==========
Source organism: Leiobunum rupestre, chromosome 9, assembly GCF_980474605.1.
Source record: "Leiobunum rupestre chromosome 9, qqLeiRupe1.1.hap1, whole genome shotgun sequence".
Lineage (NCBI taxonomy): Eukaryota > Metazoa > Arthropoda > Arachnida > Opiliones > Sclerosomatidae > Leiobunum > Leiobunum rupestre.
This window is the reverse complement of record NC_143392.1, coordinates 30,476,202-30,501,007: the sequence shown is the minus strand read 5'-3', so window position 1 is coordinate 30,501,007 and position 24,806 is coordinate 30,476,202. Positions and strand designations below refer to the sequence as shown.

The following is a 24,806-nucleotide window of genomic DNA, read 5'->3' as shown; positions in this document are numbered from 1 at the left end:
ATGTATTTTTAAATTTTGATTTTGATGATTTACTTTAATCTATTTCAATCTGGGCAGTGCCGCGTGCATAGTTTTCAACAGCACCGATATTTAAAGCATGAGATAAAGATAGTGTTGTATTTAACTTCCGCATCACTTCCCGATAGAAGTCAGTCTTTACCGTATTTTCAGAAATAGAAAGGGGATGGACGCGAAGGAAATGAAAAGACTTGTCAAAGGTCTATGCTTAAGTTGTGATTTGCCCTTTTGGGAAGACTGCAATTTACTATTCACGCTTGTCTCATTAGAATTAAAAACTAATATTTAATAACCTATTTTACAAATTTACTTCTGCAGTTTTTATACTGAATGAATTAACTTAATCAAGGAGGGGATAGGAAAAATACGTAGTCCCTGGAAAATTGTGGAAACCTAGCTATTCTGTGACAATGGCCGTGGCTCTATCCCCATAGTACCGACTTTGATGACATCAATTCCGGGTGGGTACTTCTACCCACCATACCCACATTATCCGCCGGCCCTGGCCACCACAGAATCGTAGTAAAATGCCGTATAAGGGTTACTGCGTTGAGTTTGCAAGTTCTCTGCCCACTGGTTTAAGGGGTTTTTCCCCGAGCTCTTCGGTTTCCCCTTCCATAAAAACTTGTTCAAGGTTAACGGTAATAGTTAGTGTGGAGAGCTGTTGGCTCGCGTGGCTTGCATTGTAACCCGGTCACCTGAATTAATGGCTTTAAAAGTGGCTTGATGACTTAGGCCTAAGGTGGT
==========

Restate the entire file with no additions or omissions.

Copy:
Source organism: Leiobunum rupestre, chromosome 9, assembly GCF_980474605.1.
Source record: "Leiobunum rupestre chromosome 9, qqLeiRupe1.1.hap1, whole genome shotgun sequence".
Lineage (NCBI taxonomy): Eukaryota > Metazoa > Arthropoda > Arachnida > Opiliones > Sclerosomatidae > Leiobunum > Leiobunum rupestre.
This window is the reverse complement of record NC_143392.1, coordinates 30,476,202-30,501,007: the sequence shown is the minus strand read 5'-3', so window position 1 is coordinate 30,501,007 and position 24,806 is coordinate 30,476,202. Positions and strand designations below refer to the sequence as shown.

The following is a 24,806-nucleotide window of genomic DNA, read 5'->3' as shown; positions in this document are numbered from 1 at the left end:
ATGTATTTTTAAATTTTGATTTTGATGATTTACTTTAATCTATTTCAATCTGGGCAGTGCCGCGTGCATAGTTTTCAACAGCACCGATATTTAAAGCATGAGATAAAGATAGTGTTGTATTTAACTTCCGCATCACTTCCCGATAGAAGTCAGTCTTTACCGTATTTTCAGAAATAGAAAGGGGATGGACGCGAAGGAAATGAAAAGACTTGTCAAAGGTCTATGCTTAAGTTGTGATTTGCCCTTTTGGGAAGACTGCAATTTACTATTCACGCTTGTCTCATTAGAATTAAAAACTAATATTTAATAACCTATTTTACAAATTTACTTCTGCAGTTTTTATACTGAATGAATTAACTTAATCAAGGAGGGGATAGGAAAAATACGTAGTCCCTGGAAAATTGTGGAAACCTAGCTATTCTGTGACAATGGCCGTGGCTCTATCCCCATAGTACCGACTTTGATGACATCAATTCCGGGTGGGTACTTCTACCCACCATACCCACATTATCCGCCGGCCCTGGCCACCACAGAATCGTAGTAAAATGCCGTATAAGGGTTACTGCGTTGAGTTTGCAAGTTCTCTGCCCACTGGTTTAAGGGGTTTTTCCCCGAGCTCTTCGGTTTCCCCTTCCATAAAAACTTGTTCAAGGTTAACGGTAATAGTTAGTGTGGAGAGCTGTTGGCTCGCGTGGCTTGCATTGTAACCCGGTCACCTGAATTAATGGCTTTAAAAGTGGCTTGATGACTTAGGCCTAAGGTGGT